Traditionally, the fermentation process continues naturally over a period of many years, giving pu’er the unique property of increasing in quality and value as it ages. Very old, well-stored classical pu’er teas are highly sought after, and in 2010 two kilos were auctioned off for over £500,000! A more recent, and less time-intensive method of making pu’er (shou pu’er) has also been developed, in which the fermentation process is speeded up by exposing the leaves to optimal heat and humidity. Rather than years, this style of pu’er requires ‘only’ a few months to make.

Pu’er can be sold as loose-leaf or compressed into the traditional disc-like cakes, as well as other interesting shapes such as cubes, mushrooms and pyramids. Quality pu’er cakes are traditionally wrapped in paper, which often marks the place and date of manufacture.

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Rooibos & Honeybush Teas

Rooibos tea, also known as redbush tea, is made from the South African shrub Aspalathus linearis which grows only in the remote Cedarberg Mountains several hours north of Cape Town. Naturally caffeine free, full bodied, and with a sweet nutty finish, rooibos has become popular around the world for its unique flavour, traditionally appreciated health benefits, and variety of flavours.

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rooibos tea leaves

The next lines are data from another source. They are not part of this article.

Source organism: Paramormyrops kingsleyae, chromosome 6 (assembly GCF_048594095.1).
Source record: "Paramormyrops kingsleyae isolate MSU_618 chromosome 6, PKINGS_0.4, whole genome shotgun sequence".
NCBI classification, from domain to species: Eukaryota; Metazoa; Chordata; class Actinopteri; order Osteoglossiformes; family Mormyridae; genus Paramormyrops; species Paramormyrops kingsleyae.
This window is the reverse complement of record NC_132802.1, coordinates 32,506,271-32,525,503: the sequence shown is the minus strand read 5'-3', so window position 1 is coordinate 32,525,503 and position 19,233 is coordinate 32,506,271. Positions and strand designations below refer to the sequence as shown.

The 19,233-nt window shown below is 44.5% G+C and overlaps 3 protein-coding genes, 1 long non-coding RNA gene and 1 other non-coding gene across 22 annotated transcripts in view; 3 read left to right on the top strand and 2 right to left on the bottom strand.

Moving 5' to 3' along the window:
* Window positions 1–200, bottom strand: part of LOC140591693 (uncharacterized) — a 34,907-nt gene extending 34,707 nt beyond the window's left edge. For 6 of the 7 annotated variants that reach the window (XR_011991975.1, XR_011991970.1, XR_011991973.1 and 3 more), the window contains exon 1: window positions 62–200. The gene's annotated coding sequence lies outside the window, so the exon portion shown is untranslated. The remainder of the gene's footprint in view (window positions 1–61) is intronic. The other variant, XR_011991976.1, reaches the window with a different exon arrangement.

Rooibos, which is not made from the traditional tea bush (Camellia sinensis), was first documented in 1772 by the acclaimed Swedish botanist Carl Thunberg, who noted that "the country people made tea" from a plant related to wild rooibos. By the 1900s settlers in the Cape, most notably Benjamin Ginsberg – a young Russian from a Moscow tea merchant family – refined the oxidisation and production process, employing similar methodologies to oolong tea processing. Once harvested, the needle-like tips of the bushes are heavily bruised, chopped and left to oxidise under the sun.

Honeybush (Cyclopia) tea is a related shrub, which grows in the rugged south-western Cape. Similar to rooibos, it was pioneered by Dutch settlers who built their homesteads in this wild and isolated region, and had to learn how to make tea substitutes from the indigenous plants. Today honeybush is becoming increasingly popular for its clear, fresh taste and delicious natural honey scent.

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Herbal Teas

Herbal teas, also known as herbal infusions or tisanes, are not made from the leaves of the Camellia sinensis tea bush like white, green, oolong and black teas. Nor do they undergo oxidisation or any of the other complex tea making steps of traditional teas. Rather, they are simply herbs, flowers or fruits that have been laid out to dry.

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Herbal tea

They are naturally caffeine free and do not contain tannins, and can be brewed as tea leaves. Some of the more popular herbs can even be blended with traditional teas to create wonderfully aromatic brews – in Morocco, for example, the national drink is green tea blended with spearmint leaves.

Herbal teas have been used for many thousands of years, and because of their purported health benefits, they have a strong rooting in the ancient medicinal traditions of all the great European, Middle Eastern and Asian civilisations. Besides relieving certain ailments, some herbs were also considered to open the mind for spiritual insights.